I am up late tonight, tired, but I couldn’t go to sleep without writing down my thoughts.
Margaret and I, along with our friend Fred, went into the Master’s Show at the Salmagundi Club in New York City. Masters Show is an exhibition by a hand selected group of artists from all over the country, many of whom are the top in their area of painting. There are some really nice paintings in this show.
I’m amazed, every day, at the fact that I get to paint for a living. And yet, there is that struggle that comes with being young, and making your way in the world. By using the word “struggle” I don’t mean “hard times” necessarily, and I’m not alluding to finances or politics. I’m talking about the uncertainty, the way in which life sometimes requires moving forward, even when there doesn’t really seem to be a path. Standing in booths on sidewalks in the rain, brushing rainwater off of canvases that have been labored over for weeks. Commissions that fall through. Paintings that I store behind the couch, perchance they might sell one day. I don’t allow myself to dwell too long on these things, I just have to dwell on the many good things that are occurring- the commissions that have happened, the paintings that have sold. I think about the man who came out to my tent in the middle of a rainstorm, and purchased a painting with a smile and a warm conversation. But as I wandered the Salmagundi Master’s Show, I was self conscious of the fact that my dress shirt was also my painting shirt, and that I had yellow ochre oil paint running the length of the bottom of my shirt. This stained shirt somehow was a symbol to me of the struggle, and it made me feel like an outsider at this event. I felt a bit like the mutt that wandered into the Westminster Kennel Club.
A good friend of mine, Fred, joined me as we walked around the room and looked at the paintings. And then, a small painting grabbed me from the other side of the room- a beautiful, modest painting of a pink azalea in a blue chinaware vase. It was so beautiful because it was so unpretentious. It was vibrant, but quiet. And it’s size was captivating- just the size of a postcard. The background was a deep, vibrant brownish black, with a brilliant light emanating from the petals. But, it was not sappy- it was understated and calm. Just beautiful. Eventually, my eyes wandered over to the name tag as I wondered who had painted it- it was David Leffel. For those who don’t know his work, he is one of the big names in the art world. For years, I’ve had the deepest admiration for his work. I turned around to see that my friend Fred was speaking to David, and I was called over to say hello.
David was kindspoken, warm, and interested in what I had to say. Margaret joined us, with Evan, and we all talked for a long time. He described his years in New York City, his current life in New Mexico, his paintings. But he never bragged. He was even self deprecating. He asked me where I exhibited my work- wryly, I replied “The prestigious venue of a tent on a sidewalk in the middle of this city.” He smiled and said “Me too. For two and a half years. Same show, in a booth. It was fun, it was hard, but I got my name out. You have to keep going, that’s the thing.” He went on to say that he had gotten his beginnings slowly, agonizingly slowly. He smiled warmly, and encouraged me to continue. “It’s what I had to do. It’s what we all have to do.” He signed a copy of his book with a thoughtful encouragement to me. I was so greatful for his transparency, he could have acted proud and detached, but instead he was sincere and honest about his life. That’s probably why I’ve enjoyed his paintings so much.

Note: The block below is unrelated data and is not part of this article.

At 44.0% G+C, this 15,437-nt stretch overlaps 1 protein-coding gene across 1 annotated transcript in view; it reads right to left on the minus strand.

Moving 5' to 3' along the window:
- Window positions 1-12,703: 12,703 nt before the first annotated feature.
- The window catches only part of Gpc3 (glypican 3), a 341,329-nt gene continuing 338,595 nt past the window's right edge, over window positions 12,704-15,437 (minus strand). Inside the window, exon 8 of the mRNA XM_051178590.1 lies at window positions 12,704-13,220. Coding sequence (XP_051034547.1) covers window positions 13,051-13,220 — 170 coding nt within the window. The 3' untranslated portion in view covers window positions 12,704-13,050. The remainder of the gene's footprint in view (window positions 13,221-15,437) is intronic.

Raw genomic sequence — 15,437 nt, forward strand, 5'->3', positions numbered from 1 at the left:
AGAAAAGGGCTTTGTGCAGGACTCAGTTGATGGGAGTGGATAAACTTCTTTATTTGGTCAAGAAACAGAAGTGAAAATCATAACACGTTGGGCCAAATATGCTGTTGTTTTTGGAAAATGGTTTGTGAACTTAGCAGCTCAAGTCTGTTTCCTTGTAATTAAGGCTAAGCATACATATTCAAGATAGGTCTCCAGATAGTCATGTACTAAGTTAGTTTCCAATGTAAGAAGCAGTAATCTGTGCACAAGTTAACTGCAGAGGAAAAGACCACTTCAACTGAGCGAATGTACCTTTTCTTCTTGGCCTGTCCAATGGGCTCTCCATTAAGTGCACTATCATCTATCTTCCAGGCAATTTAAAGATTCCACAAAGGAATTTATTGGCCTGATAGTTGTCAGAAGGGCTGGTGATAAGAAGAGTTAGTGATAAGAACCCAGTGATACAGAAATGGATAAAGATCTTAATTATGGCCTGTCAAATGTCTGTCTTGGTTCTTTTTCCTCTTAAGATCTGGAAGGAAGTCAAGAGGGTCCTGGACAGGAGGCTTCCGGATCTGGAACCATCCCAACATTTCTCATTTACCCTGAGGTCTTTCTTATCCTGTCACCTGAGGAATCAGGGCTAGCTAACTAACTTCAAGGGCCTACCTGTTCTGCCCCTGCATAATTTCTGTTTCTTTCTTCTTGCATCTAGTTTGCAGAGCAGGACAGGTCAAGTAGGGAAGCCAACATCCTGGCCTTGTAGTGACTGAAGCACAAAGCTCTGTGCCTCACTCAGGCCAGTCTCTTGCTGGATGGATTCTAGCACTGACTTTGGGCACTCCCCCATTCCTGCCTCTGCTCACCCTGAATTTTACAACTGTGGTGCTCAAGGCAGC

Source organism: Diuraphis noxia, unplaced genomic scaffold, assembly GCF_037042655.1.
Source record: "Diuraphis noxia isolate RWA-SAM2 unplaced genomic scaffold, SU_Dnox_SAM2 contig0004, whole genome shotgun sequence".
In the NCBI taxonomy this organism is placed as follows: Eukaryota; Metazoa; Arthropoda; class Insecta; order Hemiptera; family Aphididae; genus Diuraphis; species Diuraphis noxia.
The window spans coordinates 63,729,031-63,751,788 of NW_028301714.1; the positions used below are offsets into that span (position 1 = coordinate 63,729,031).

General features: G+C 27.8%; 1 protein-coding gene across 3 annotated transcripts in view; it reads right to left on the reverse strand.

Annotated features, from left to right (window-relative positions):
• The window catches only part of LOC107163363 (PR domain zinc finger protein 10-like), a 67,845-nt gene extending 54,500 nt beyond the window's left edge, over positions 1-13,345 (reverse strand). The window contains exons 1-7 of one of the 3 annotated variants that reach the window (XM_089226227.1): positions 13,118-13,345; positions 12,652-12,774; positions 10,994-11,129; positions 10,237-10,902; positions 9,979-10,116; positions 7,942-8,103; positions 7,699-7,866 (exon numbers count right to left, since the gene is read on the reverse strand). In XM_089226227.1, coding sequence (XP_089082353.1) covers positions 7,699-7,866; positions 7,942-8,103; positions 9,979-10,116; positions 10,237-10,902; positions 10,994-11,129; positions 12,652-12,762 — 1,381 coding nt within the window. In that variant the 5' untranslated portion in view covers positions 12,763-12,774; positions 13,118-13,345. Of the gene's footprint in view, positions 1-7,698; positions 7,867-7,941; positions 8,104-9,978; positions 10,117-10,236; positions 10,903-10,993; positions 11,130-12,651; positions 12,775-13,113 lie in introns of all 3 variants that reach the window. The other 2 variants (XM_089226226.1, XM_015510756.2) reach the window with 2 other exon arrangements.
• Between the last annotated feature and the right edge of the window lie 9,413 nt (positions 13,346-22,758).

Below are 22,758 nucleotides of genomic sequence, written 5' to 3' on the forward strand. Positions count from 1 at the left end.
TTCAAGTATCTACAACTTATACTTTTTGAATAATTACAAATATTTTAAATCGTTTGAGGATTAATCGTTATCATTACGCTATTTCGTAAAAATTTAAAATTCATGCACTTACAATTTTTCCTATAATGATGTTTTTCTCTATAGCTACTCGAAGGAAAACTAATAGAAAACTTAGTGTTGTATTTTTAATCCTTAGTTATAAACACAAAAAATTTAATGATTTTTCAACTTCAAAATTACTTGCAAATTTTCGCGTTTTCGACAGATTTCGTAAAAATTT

Afterwards, I read the first couple pages of David’s book. His story begins with such a struggle- the struggle of trying to figure out what to do in life, the struggle to learn to paint. He tells stories of innumerable rejections from galleries, grants, fellowships, etc. He tells stories of traveling to Montreal, Canada for a hoped-for interview for a fellowship, being stuck in the streets, paintings in hand- all in subzero weather. Every studio he had, in those days, was broken into and robbed, once while he was in the studio. And he writes “Through these early years of learning, questioning, and paying attention to everything, I discovered that this is the essence of life. External circumstances one makes of them what one will, but learning and paying attention, beauty is what living is.”
Returning to my friend Fred’s home around the corner, he played a Chopin Mazurka for us. It was hauntingly beautiful, Chopin seemed to be contemplating the same thoughts that I contemplated tonight. Watching Fred identify with this music, and pull the tune out of his Steinway, I suddenly understood, almost in an epiphany, the common human struggle. Who was I to think that, tonight, I was the only one struggling in that room of people? Each of us are unsure, each of us are so limited, and we plod along and pull pieces together slowly, steadily. But in time we gain clarity, we gain understanding, and as we pull all of this together, out of this searching we find the art in living, a beauty in struggling.